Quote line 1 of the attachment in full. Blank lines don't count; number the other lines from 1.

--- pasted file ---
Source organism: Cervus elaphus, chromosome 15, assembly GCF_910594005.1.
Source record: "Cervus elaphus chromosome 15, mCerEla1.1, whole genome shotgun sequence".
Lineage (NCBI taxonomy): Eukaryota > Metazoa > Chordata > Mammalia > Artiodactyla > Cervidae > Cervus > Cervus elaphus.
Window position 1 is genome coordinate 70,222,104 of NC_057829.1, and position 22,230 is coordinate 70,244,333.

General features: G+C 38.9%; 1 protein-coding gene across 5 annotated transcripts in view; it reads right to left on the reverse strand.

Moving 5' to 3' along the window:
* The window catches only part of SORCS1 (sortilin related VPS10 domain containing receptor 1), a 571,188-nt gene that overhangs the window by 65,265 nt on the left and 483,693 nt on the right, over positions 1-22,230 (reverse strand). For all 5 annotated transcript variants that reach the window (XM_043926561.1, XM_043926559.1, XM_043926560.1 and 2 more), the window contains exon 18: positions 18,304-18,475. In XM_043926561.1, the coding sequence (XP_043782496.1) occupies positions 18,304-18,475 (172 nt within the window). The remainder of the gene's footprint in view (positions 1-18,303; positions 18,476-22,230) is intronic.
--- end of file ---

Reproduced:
Source organism: Cervus elaphus, chromosome 15, assembly GCF_910594005.1.